Write from the Earth

I write in the field, sitting in my house in the center of a west-sloping circle of half-brome, half-native prairie surrounded by hills of forest. Sometimes I sit in the grass and write in the wind. Sometimes I huddle behind my desk staring at the ten or more shades of tan that create winter in the distance. But it is always the field that surrounds me, that I remember when I’m apart from it, the field that teaches me most about how to write.

In the field, I hear the rhythms that climb and run, fall and sleep through and around me. In the field, I let go of finding the words enough to find the words. Over and over, I have the sense that everything I need to know about poetry is right here. Just listen. Just stop.

Bohemian Waxwings at Goddard College

My writing comes from this stopping, this listening. My poetics is best described by poet Li-Young Lee who, in a recent interview, said: “The whole Universe if humming, is vibrating. It’s that hum that I want to hear. That’s the subject of my poems….The words are like birds that perch on this frequency of sound.” In the 25 years that I’ve been writing poems, it has always been this humming, this vibration, this frequency of sound that draws me to the page. The words drop in to hold up the rhythm, and the rhythm carries forth the voice of the poem, the essay, the story.

The humming is everywhere, those rhythms of one place or another give us a deeper sense of where we truly are and who we truly are. To be awake enough in any place is how we let fall away enough of the other noise of the world to hear what sings beneath the human-made world. But, of course, what place, just like what muse, resonates for one person may not touch another.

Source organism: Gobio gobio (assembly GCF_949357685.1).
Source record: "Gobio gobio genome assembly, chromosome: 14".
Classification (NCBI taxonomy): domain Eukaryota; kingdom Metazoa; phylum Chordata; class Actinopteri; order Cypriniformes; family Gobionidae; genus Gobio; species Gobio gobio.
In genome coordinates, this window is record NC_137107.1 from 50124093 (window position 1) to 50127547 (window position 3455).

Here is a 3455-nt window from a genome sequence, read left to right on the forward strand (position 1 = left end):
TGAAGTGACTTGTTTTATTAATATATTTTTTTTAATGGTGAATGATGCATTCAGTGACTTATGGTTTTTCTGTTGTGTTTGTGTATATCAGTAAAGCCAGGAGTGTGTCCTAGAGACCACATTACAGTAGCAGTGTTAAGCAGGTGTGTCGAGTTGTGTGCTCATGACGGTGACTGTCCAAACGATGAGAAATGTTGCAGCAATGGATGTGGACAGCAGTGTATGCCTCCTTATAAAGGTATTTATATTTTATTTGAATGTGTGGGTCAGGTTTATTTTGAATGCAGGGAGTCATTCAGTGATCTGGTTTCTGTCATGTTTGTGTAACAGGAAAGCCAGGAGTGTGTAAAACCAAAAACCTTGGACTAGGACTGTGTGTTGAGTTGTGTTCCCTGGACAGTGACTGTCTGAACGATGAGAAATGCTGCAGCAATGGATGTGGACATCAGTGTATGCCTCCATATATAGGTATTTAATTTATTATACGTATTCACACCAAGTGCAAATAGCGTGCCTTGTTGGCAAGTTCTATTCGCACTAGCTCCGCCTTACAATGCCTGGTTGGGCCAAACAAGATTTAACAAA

It took me a while to find my place. Growing up in Brooklyn, N.Y. and central New Jersey, I rarely felt at home. I would stare at trees through an apartment window, or years later, walk past the bounds of our housing development, and pace along corn fields, making up poems in my head. I dreamed of living far away, and my Polish grandfather, who emigrated here as a child, told me that when I was very young, I told him I was going to live in Kansas when I grew up. In my early 20s, I discovered not just Kansas in general but this field in particular — this land that had been in my husband’s family for five generations. Immediately, I wanted to be here, and now that we’ve built a house, and tend the prairie grasses we’re growing in a conservation program, I’m learning where I am.

Now that I’ve been a Midwesterner longer than I was an easterner, I’m finally starting to see more clearly the patterns that sift through the land, season by season. I’m slowly building a relationship with particulars here — Butterfly Milkweed, Big Bluestem, deer birthing season, spider migrations, thunderstorm season, Sumac.

So I wake up in the morning and always go first to the windows to see what crows call out their domain over our compost pile, what deer linger along the woods or walk slowly near the kids’ swing set. So I go to sleep at night staring at Orion through the window while coyotes fight each other on the hill or owls call in a broken harmonic. In the summer nights, I walk out to the herb garden to watch lightning bugs in the grasses even if it means I’ll have to shower right away to knock off quick chiggers. In the fall, I watch the sumac glowing red in the rain. In the spring, there’s the redbud that’s never red and the slip of bobcat or bluebird in the nearby woods if I look the right place at the right time.